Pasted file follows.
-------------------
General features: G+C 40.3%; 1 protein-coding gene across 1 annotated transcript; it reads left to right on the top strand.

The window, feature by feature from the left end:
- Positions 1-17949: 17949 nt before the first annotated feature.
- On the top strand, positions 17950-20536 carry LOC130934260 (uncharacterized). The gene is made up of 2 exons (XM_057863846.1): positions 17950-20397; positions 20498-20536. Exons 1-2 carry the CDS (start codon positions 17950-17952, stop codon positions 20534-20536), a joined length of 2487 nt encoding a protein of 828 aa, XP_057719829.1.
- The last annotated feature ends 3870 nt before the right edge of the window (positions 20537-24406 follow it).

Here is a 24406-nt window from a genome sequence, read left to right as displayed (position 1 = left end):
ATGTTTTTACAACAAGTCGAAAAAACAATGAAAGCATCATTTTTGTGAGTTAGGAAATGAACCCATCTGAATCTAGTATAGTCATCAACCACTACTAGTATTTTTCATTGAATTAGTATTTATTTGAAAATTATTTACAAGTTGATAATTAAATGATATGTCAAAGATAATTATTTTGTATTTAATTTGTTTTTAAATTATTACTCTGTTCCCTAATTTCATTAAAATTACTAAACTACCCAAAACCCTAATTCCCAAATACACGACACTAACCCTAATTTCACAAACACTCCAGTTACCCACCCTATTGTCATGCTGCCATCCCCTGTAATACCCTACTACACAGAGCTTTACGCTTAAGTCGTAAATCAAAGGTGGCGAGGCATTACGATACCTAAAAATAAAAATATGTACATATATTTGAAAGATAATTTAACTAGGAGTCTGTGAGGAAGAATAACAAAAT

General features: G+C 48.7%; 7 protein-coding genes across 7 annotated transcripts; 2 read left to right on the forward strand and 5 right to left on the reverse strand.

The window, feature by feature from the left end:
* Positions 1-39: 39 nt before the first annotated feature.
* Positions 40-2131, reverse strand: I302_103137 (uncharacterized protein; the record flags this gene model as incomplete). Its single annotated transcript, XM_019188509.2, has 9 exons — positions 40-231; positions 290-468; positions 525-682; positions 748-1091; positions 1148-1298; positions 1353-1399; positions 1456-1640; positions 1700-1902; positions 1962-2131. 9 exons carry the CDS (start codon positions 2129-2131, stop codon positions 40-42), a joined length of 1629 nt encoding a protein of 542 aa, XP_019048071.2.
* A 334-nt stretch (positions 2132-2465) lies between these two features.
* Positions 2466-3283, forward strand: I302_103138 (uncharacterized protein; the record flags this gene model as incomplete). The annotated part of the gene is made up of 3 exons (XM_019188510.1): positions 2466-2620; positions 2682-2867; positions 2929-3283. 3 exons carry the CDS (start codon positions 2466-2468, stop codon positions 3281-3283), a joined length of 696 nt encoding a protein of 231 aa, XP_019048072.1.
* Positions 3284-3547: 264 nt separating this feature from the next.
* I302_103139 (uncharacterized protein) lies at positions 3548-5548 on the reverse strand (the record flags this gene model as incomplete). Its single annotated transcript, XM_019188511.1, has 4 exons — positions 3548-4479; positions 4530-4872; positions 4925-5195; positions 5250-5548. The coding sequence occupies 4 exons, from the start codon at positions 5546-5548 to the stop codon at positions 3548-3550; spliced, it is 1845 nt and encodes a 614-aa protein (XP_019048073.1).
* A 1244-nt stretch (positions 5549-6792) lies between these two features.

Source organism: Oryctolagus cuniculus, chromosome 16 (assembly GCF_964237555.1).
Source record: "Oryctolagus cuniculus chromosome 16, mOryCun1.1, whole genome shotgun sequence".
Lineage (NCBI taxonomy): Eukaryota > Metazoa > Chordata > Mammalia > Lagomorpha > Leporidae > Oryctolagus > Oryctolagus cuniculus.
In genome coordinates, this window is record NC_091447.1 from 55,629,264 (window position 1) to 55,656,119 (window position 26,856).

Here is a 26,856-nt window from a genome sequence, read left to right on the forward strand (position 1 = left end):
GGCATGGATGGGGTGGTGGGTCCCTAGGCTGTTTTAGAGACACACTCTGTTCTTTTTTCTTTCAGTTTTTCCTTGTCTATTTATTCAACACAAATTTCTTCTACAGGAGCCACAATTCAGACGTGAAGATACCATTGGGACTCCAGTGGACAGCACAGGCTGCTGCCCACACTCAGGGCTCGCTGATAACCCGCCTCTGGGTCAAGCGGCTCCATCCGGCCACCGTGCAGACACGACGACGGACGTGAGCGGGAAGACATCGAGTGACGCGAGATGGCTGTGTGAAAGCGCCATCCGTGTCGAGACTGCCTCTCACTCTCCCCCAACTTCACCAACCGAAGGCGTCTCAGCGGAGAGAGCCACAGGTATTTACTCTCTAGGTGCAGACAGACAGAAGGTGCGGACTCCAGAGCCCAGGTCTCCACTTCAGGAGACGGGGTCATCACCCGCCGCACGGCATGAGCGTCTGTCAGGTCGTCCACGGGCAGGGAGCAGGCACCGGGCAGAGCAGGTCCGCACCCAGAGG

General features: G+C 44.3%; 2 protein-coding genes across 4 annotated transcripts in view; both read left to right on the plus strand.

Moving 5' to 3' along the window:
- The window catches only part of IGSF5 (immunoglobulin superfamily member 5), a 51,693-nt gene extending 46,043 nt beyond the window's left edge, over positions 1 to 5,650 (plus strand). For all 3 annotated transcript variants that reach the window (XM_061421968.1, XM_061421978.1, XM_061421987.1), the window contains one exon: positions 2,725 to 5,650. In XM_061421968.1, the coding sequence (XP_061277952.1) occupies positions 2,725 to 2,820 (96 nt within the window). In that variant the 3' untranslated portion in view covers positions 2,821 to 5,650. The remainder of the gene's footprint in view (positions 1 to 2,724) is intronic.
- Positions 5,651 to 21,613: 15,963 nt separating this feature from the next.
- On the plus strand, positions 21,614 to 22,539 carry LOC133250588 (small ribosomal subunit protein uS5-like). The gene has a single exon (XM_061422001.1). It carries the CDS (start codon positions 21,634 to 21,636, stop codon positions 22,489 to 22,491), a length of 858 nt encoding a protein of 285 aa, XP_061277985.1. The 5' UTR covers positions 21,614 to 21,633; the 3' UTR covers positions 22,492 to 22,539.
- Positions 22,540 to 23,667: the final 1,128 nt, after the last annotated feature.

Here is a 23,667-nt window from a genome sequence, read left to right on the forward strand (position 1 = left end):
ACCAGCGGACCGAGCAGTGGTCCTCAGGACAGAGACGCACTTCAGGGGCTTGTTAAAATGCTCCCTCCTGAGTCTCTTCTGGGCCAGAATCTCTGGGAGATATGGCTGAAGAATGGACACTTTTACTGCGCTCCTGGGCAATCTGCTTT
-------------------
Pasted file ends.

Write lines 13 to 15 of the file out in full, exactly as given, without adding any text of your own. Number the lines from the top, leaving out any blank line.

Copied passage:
* Positions 2466-3283, forward strand: I302_103138 (uncharacterized protein; the record flags this gene model as incomplete). The annotated part of the gene is made up of 3 exons (XM_019188510.1): positions 2466-2620; positions 2682-2867; positions 2929-3283. 3 exons carry the CDS (start codon positions 2466-2468, stop codon positions 3281-3283), a joined length of 696 nt encoding a protein of 231 aa, XP_019048072.1.
* Positions 3284-3547: 264 nt separating this feature from the next.
* I302_103139 (uncharacterized protein) lies at positions 3548-5548 on the reverse strand (the record flags this gene model as incomplete). Its single annotated transcript, XM_019188511.1, has 4 exons — positions 3548-4479; positions 4530-4872; positions 4925-5195; positions 5250-5548. The coding sequence occupies 4 exons, from the start codon at positions 5546-5548 to the stop codon at positions 3548-3550; spliced, it is 1845 nt and encodes a 614-aa protein (XP_019048073.1).